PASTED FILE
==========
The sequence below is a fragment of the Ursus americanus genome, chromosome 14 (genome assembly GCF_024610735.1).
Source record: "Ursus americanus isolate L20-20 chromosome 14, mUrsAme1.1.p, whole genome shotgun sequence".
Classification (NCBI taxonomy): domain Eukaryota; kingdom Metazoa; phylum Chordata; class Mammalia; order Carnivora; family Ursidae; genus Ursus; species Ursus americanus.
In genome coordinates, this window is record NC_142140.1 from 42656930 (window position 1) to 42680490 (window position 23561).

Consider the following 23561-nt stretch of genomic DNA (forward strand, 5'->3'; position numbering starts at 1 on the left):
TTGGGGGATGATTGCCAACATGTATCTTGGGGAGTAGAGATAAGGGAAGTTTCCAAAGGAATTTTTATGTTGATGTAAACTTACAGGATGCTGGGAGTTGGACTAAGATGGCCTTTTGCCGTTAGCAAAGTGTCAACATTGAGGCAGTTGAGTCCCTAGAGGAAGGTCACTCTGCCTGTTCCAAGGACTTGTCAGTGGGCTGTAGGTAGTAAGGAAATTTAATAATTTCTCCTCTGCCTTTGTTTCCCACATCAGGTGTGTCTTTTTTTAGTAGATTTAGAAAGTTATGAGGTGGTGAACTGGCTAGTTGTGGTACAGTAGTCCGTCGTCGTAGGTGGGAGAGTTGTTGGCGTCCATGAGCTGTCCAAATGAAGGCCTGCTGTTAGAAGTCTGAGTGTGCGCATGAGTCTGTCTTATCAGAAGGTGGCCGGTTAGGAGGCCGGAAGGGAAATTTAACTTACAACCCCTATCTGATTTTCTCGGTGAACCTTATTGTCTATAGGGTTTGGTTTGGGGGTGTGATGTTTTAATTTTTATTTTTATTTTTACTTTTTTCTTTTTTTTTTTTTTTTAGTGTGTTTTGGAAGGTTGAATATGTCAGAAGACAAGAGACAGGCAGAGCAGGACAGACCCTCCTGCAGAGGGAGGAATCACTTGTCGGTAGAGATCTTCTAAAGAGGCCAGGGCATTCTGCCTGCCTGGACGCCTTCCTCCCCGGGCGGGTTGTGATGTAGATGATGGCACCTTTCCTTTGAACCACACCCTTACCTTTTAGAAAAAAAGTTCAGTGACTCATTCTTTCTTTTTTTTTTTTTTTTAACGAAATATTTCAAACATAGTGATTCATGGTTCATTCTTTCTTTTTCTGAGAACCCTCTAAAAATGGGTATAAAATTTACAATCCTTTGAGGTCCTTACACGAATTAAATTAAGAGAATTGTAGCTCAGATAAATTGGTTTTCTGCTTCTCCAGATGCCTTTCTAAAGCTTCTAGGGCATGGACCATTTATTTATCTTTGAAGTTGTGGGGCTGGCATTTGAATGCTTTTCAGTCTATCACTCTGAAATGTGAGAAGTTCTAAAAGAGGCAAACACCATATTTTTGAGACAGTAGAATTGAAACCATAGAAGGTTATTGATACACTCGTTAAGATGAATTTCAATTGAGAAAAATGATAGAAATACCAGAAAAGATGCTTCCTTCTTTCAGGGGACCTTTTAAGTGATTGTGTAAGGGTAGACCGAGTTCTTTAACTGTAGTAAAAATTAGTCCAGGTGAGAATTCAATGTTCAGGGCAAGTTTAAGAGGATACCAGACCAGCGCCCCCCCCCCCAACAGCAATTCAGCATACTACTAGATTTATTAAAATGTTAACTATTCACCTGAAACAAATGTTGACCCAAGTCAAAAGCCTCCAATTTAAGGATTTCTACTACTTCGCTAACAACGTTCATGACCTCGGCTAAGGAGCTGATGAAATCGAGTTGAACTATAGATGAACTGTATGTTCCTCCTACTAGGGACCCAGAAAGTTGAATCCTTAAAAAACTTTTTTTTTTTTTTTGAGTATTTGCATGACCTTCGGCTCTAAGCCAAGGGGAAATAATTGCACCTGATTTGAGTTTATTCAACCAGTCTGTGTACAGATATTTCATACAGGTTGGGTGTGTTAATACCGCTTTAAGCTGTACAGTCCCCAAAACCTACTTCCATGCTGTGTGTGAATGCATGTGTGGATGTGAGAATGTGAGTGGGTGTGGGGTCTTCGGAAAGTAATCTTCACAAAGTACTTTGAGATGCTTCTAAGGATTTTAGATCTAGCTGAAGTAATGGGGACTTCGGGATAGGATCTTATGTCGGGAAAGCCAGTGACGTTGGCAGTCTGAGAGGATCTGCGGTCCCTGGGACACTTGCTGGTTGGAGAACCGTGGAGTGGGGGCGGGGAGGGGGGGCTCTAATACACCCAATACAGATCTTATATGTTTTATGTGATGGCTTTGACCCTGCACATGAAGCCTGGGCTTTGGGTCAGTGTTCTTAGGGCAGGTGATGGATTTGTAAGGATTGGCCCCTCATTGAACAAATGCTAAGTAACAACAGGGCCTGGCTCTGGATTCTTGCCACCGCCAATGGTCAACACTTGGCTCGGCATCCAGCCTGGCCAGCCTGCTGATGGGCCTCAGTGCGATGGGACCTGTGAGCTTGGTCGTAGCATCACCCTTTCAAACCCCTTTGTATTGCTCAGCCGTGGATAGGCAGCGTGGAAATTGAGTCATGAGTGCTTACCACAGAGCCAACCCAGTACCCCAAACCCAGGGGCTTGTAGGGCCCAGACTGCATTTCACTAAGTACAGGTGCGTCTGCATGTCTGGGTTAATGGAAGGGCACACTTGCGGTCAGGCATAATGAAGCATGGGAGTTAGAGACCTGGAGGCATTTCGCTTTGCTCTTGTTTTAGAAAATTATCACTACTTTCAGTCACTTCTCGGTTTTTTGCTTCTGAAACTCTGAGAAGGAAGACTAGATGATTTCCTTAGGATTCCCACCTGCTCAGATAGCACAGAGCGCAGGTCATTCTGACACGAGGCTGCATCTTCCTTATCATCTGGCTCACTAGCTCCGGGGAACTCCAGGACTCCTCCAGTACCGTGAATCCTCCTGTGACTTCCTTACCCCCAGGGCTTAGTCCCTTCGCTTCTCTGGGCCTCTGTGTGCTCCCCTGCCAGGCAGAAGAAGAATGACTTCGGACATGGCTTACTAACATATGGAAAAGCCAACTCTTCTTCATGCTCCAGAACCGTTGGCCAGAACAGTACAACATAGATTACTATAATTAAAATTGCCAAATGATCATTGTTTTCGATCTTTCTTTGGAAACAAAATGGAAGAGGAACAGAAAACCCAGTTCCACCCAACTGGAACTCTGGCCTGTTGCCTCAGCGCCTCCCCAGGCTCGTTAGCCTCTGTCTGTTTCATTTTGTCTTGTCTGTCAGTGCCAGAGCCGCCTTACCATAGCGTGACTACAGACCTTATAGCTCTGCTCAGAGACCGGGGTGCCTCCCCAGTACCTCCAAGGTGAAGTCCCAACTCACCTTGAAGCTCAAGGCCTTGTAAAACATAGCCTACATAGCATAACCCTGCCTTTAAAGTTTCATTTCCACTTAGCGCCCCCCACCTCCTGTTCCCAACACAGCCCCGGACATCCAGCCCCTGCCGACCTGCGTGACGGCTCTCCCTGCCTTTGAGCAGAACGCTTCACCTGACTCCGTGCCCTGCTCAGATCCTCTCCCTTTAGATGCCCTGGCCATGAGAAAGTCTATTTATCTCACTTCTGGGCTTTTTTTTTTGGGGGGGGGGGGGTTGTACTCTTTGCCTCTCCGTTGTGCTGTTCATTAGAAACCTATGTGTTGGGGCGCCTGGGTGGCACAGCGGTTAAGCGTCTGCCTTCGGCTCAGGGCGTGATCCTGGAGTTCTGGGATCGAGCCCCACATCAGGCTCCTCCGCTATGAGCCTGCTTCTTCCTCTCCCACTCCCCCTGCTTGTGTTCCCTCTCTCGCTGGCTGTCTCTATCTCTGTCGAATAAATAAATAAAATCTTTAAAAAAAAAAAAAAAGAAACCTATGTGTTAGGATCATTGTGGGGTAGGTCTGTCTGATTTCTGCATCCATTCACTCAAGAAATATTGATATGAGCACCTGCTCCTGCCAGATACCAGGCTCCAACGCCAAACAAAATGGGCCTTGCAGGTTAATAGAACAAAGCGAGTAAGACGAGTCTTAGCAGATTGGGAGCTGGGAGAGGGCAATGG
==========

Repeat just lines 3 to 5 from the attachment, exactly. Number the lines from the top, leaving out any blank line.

Classification (NCBI taxonomy): domain Eukaryota; kingdom Metazoa; phylum Chordata; class Mammalia; order Carnivora; family Ursidae; genus Ursus; species Ursus americanus.
In genome coordinates, this window is record NC_142140.1 from 42656930 (window position 1) to 42680490 (window position 23561).

Consider the following 23561-nt stretch of genomic DNA (forward strand, 5'->3'; position numbering starts at 1 on the left):